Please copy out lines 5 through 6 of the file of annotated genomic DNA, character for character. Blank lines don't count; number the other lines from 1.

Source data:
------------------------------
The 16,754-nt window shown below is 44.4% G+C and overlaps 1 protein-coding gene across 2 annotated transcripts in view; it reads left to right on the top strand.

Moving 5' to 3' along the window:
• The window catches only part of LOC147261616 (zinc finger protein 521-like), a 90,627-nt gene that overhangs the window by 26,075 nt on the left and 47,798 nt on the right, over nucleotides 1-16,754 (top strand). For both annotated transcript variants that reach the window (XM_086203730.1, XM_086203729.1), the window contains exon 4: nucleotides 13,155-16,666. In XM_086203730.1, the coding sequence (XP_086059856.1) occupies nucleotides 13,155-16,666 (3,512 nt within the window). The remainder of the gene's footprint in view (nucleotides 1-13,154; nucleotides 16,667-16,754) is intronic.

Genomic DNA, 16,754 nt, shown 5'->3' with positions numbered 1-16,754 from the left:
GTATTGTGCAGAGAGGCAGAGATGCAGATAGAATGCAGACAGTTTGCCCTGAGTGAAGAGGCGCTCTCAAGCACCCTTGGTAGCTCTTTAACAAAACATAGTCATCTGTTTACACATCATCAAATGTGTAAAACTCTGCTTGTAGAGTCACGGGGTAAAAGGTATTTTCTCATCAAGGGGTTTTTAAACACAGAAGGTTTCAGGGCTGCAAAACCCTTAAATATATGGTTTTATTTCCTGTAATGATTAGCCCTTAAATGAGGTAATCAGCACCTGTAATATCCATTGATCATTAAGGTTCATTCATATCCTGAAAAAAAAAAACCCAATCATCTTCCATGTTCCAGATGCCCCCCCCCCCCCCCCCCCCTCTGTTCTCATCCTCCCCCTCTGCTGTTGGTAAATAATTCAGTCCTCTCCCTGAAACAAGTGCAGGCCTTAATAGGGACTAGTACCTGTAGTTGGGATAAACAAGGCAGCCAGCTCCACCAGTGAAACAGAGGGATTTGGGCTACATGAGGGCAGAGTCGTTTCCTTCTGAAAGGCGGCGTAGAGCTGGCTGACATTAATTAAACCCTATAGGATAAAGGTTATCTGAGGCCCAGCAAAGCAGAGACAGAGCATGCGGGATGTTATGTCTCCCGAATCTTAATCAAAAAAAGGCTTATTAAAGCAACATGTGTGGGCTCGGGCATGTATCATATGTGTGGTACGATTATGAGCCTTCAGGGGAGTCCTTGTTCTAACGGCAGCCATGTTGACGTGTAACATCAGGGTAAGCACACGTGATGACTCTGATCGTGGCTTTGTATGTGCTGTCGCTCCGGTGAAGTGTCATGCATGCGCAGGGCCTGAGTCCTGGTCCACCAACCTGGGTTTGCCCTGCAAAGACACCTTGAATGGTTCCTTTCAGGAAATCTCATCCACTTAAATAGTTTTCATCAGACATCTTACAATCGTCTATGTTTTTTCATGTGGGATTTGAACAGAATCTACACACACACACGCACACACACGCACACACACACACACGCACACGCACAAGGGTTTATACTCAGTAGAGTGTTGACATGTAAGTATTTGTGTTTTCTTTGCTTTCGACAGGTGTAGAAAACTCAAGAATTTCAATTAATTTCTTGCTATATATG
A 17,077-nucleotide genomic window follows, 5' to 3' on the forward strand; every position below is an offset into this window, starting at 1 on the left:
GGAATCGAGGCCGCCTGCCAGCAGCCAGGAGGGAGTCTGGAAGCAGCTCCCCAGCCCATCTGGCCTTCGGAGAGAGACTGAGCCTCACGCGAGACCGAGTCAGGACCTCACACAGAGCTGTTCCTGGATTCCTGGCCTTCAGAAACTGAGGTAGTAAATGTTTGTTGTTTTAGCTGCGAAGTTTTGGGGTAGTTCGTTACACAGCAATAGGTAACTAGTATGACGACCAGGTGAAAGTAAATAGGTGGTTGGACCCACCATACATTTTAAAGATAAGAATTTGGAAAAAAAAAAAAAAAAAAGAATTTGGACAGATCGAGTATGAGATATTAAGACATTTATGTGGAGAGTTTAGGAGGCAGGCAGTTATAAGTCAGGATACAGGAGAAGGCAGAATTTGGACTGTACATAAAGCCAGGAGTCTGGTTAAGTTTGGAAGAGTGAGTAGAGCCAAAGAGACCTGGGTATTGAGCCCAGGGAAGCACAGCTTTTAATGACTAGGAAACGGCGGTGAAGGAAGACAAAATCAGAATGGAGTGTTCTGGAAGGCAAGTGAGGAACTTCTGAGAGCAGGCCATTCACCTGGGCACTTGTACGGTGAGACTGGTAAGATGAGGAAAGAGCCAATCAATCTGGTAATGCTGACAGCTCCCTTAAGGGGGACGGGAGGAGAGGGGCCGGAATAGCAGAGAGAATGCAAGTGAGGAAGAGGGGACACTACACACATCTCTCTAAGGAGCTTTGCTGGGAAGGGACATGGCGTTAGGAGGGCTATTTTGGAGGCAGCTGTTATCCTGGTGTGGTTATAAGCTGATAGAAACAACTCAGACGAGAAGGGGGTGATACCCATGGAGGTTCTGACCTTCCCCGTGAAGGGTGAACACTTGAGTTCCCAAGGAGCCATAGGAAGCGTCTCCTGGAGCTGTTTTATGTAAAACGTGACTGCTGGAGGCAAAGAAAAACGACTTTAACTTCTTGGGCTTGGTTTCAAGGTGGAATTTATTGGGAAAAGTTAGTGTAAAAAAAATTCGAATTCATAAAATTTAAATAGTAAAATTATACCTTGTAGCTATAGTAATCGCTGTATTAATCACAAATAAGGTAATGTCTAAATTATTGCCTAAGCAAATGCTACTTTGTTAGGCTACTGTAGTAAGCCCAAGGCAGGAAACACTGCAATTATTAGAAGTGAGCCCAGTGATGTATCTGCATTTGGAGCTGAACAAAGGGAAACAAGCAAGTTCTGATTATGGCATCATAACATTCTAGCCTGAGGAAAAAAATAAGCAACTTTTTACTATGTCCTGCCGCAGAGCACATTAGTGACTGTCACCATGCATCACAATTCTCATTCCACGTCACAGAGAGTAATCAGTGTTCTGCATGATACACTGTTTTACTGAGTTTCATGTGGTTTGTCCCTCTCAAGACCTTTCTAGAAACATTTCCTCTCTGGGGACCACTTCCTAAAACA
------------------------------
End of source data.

GTATTGTGCAGAGAGGCAGAGATGCAGATAGAATGCAGACAGTTTGCCCTGAGTGAAGAGGCGCTCTCAAGCACCCTTGGTAGCTCTTTAACAAAACATAGTCATCTGTTTACACATCATCAAATGTGTAAAACTCTGCTTGTAGAGTCACGGGGTAAAAGGTATTTTCTCATCAAGGGGTTTTTAAACACAGAAGGTTTCAGGGCTGCAAAACCCTTAAATATATGGTTTTATTTCCTGTAATGATTAGCCCTTAAATGAGGTAATCAGCACCTGTAATATCCATTGATCATTAAGGTTCATTCATATCCTGAAAAAAAAAAACCCAATCATCTTCCATGTTCCAGATGCCCCCCCCCCCCCCCCCCCCTCTGTTCTCATCCTCCCCCTCTGCTGTTGGTAAATAATTCAGTCCTCTCCCTGAAACAAGTGCAGGCCTTAATAGGGACTAGTACCTGTAGTTGGGATAAACAAGGCAGCCAGCTCCACCAGTGAAACAGAGGGATTTGGGCTACATGAGGGCAGAGTCGTTTCCTTCTGAAAGGCGGCGTAGAGCTGGCTGACATTAATTAAACCCTATAGGATAAAGGTTATCTGAGGCCCAGCAAAGCAGAGACAGAGCATGCGGGATGTTATGTCTCCCGAATCTTAATCAAAAAAAGGCTTATTAAAGCAACATGTGTGGGCTCGGGCATGTATCATATGTGTGGTACGATTATGAGCCTTCAGGGGAGTCCTTGTTCTAACGGCAGCCATGTTGACGTGTAACATCAGGGTAAGCACACGTGATGACTCTGATCGTGGCTTTGTATGTGCTGTCGCTCCGGTGAAGTGTCATGCATGCGCAGGGCCTGAGTCCTGGTCCACCAACCTGGGTTTGCCCTGCAAAGACACCTTGAATGGTTCCTTTCAGGAAATCTCATCCACTTAAATAGTTTTCATCAGACATCTTACAATCGTCTATGTTTTTTCATGTGGGATTTGAACAGAATCTACACACACACACGCACACACACGCACACACACACACACGCACACGCACAAGGGTTTATACTCAGTAGAGTGTTGACATGTAAGTATTTGTGTTTTCTTTGCTTTCGACAGGTGTAGAAAACTCAAGAATTTCAATTAATTTCTTGCTATATATG
A 17,077-nucleotide genomic window follows, 5' to 3' on the forward strand; every position below is an offset into this window, starting at 1 on the left: